Oliver Plunkett was born into a wealthy and influential Catholic family on 1 November 1625 at Loughcrew, near Oldcastle in County Meath. Oliver was the second of five children, with an elder brother, Edward, and three younger sisters, Catherine, Anne and Mary.
The early years of Oliver’s life were relatively untroubled. He was protected, by virtue of his family connections, from the religious discrimination and deprivaCtion that afflicted the vast majority of Irish people at that time. He received his early education from Dr Patrick Plunkett, a first cousin of Oliver’s mother. He was the first important formative influence on the life of Oliver, and it was on his advice that Oliver decided to study for the priesthood. In 1647, Oliver entered the Irish College in Rome.
He was kept in solitary confinement in an unheated cell.Meanwhile, in Ireland the situation had deteriorated considerably. The momentary triumph of the Catholic cause in the 1640s was followed by the Cromwellian invasion and conquest. Cruel imprisonment and death were the lot of countless Catholics in towns and cities throughout Ireland, as Cromwell’s forces moved relentlessly across the land.
Catholic landowners were expelled from their estates and replaced by English Protestants. Among those who lost all their property was Oliver’s elder brother, who had inherited his father’s estate. Oliver Plunkett could not but be aware of the stark contrast between the splendour of the Church in Rome, where the magnificent St Peter’s Basilica had recently been completed, and the poverty of the persecuted Church in Ireland.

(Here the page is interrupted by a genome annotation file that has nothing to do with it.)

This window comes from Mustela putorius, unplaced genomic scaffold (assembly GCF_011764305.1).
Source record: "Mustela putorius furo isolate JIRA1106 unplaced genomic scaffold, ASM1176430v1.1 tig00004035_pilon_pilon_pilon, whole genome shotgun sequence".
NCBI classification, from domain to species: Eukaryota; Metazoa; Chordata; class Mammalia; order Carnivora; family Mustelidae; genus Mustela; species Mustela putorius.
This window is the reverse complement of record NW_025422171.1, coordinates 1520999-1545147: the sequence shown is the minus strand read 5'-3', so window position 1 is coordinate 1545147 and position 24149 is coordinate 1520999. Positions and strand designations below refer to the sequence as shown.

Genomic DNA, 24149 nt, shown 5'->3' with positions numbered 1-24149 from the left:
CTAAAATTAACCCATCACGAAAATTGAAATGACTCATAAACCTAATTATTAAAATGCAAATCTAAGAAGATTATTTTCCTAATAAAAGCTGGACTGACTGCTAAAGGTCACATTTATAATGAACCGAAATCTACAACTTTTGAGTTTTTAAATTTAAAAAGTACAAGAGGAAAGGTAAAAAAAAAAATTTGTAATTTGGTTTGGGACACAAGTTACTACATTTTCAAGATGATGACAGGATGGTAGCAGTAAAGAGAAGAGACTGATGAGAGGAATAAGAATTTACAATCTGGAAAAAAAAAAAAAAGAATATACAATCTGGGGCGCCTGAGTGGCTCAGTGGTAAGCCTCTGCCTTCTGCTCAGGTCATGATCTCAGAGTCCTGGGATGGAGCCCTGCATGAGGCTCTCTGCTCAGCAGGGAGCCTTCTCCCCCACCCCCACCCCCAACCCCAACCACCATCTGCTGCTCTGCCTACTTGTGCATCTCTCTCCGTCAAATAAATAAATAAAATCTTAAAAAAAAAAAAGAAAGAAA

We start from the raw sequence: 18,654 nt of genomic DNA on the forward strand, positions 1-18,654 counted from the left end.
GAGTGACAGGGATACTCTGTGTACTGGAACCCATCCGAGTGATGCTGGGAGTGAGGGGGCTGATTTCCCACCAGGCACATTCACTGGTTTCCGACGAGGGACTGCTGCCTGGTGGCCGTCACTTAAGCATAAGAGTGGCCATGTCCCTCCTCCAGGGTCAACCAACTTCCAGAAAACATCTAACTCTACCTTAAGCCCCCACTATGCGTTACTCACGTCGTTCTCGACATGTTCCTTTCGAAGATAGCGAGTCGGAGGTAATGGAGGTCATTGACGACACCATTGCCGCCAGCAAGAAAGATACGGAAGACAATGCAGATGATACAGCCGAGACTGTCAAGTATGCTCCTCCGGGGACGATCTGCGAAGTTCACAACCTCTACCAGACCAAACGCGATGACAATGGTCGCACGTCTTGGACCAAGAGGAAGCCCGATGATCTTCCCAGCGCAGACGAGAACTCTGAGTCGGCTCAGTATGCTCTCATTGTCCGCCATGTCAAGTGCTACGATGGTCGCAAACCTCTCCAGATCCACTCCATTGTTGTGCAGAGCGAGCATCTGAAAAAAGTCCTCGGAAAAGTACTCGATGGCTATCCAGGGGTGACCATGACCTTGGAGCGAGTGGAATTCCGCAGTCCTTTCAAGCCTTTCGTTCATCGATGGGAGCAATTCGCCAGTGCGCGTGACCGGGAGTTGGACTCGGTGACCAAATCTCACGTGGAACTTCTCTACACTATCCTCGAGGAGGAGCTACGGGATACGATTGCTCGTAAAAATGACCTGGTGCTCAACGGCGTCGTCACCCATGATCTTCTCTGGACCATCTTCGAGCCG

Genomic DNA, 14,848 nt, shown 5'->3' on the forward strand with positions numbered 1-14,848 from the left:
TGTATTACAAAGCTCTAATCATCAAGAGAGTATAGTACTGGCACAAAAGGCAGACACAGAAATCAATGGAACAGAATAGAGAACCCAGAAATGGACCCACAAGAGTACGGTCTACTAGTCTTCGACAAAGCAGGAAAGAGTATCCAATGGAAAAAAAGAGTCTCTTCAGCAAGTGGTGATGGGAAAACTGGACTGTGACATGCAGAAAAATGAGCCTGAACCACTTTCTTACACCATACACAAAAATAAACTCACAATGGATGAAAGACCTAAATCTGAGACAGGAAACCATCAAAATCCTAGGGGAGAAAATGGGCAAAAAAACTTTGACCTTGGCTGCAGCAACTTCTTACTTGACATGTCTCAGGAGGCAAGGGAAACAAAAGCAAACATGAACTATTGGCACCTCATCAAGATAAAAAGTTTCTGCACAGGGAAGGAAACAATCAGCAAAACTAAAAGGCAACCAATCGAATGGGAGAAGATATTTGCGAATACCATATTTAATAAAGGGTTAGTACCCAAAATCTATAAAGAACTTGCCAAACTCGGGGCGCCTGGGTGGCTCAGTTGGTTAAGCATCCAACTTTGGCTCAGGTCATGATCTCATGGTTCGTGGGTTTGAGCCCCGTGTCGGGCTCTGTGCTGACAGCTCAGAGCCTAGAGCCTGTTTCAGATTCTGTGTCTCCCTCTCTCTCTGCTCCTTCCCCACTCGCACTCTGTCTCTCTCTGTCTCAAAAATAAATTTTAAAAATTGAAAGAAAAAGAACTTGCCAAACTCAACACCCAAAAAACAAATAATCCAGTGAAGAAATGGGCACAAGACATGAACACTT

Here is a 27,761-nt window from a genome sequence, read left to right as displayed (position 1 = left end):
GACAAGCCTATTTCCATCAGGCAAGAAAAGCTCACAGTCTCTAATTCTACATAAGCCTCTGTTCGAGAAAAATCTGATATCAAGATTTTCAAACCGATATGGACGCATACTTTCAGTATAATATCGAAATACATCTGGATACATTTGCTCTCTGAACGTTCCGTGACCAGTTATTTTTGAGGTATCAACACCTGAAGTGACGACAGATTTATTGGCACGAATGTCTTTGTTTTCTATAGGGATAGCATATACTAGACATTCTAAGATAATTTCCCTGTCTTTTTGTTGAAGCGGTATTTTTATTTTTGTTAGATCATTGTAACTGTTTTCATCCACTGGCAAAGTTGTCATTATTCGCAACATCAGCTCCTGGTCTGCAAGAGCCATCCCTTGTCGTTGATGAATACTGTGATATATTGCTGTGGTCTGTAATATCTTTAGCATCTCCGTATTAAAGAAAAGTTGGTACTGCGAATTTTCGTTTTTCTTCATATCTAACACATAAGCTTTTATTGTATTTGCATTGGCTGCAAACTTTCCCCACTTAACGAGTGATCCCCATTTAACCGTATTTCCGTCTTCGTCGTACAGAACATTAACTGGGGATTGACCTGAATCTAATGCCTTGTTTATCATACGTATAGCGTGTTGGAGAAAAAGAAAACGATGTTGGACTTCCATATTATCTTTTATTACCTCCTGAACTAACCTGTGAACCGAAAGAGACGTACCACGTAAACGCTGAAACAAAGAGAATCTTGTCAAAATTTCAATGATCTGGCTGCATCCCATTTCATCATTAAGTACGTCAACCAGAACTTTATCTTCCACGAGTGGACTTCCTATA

Like many others, after his ordination in 1654 he requested a dispensation from the vow taken by all the students of the Irish College in Rome to return to Ireland following their ordination to the priesthood. The necessary permission having been granted, Oliver was able to continue his studies at the University of Rome where, in due course, he obtained his doctorate in canon and civil law. In November 1657, he was appointed Professor of Theology at Propaganda College, a position he held until he was appointed Archbishop of Armagh and Primate of all Ireland by Pope Clement IX in 1669.
Oliver arrived in his new diocese in March 1670. Before his departure from Rome, a priest who had known Oliver well said to him: ‘Monsignor, you are now going to shed your blood for the Catholic faith.’ In the Catholic Church in Ireland at that time almost every diocese was without a bishop. Discipline among the clergy had broken down, and there were many disputes between the various religious orders. Catholic education and the celebration of the sacraments were forbidden by what subsequently become known as the penal laws. Catholic schools were practically non-existent in Ireland. In the archdiocese of Armagh, there were none.
By virtue of his education, family and class, Oliver Plunkett would undoubtedly have regarded himself as a natural leader of his people. The new Archbishop and Primate, however, did not receive a universal welcome in Ireland. It is a compliment to his leadership skills, diplomacy and tact that Oliver won over so many of the clergy during his relatively short, active episcopate, which lasted nine years and nine months. Some of the clergy, both diocesan and religious, however, refused to be persuaded.
A lesser man would, perhaps, have cowered in the face of so daunting a task as that which lay ahead of him, but Oliver was well prepared for his mission. With tenacity of spirit, by the grace of God and by his own strength, he began a three-pronged plan of action: the reform of the clergy; the establishment of Catholic education; and the administration of the sacraments, especially confirmation.
By 1673, his own records show that Oliver had personally confirmed 48,655 people! The provision of Catholic education was a high priority for the Archbishop. Within a year, he had established a school in Drogheda. The school was financed initially by Oliver himself and then by Rome. It included among its students Catholic youths, members of the leading Protestant families and ordained priests. Sadly, within four years the school was razed to the ground in a new wave of persecution.